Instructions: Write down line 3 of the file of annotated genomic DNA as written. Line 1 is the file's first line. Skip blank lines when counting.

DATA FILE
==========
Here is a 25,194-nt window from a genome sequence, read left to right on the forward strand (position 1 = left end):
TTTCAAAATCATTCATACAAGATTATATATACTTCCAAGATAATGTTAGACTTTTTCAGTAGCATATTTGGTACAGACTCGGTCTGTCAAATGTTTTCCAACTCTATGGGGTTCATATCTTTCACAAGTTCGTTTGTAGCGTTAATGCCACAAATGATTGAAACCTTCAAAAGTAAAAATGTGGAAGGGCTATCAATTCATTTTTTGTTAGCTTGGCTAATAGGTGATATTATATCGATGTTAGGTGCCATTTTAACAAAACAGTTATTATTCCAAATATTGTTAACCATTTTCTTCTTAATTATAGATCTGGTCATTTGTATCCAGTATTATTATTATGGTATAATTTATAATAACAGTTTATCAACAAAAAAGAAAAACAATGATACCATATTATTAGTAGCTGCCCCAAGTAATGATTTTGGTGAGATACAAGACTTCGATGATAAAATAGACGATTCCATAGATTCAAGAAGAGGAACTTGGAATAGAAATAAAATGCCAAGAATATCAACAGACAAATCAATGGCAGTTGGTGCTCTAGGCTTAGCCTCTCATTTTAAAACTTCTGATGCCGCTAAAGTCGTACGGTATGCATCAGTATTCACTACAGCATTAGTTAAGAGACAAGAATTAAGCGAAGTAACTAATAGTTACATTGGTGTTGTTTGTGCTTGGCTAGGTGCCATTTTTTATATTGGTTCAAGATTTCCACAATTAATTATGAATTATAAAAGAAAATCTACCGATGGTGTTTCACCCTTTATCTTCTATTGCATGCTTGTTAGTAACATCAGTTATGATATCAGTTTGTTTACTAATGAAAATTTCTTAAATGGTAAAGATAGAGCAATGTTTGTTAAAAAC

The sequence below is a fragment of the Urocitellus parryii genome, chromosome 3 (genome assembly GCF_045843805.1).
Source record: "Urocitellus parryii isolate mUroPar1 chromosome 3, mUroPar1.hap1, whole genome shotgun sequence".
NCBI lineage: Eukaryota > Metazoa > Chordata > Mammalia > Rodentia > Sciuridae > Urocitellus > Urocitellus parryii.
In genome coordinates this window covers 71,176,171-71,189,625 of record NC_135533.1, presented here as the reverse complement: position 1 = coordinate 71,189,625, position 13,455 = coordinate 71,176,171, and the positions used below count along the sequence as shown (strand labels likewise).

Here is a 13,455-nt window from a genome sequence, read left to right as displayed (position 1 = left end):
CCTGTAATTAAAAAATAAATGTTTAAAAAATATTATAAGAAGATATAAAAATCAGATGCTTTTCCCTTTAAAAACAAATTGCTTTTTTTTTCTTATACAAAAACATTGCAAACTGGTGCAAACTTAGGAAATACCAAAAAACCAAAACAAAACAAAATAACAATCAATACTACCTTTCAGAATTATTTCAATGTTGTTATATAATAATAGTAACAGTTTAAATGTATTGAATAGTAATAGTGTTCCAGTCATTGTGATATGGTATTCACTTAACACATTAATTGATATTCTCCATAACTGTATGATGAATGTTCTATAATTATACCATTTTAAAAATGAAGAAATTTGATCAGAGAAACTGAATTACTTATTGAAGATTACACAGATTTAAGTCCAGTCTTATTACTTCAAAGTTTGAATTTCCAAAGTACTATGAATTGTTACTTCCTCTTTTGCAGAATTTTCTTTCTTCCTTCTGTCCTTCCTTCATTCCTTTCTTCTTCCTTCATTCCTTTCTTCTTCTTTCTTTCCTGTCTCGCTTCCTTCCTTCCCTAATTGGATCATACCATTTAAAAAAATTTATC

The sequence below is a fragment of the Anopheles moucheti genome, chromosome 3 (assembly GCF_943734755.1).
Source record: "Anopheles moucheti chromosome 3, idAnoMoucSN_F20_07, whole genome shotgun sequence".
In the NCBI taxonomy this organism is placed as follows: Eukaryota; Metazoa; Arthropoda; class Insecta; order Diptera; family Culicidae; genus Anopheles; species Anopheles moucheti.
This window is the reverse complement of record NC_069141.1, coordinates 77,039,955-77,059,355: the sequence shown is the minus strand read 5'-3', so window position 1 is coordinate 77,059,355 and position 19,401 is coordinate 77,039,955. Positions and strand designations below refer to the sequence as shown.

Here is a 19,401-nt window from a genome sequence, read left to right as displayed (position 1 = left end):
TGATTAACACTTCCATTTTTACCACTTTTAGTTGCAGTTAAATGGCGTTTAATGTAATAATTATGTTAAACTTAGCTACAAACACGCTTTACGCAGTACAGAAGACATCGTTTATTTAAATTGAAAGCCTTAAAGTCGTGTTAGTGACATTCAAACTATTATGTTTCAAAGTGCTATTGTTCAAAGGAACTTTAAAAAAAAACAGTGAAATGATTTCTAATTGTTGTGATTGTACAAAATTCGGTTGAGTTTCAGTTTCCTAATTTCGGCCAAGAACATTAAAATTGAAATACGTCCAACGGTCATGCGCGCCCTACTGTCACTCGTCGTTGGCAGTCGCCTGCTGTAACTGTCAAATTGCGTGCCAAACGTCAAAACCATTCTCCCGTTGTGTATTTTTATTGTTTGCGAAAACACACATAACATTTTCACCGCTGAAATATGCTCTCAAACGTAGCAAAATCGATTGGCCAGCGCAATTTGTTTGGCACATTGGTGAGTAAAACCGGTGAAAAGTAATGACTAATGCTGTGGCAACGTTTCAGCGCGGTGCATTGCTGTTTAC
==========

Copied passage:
The sequence below is a fragment of the Urocitellus parryii genome, chromosome 3 (genome assembly GCF_045843805.1).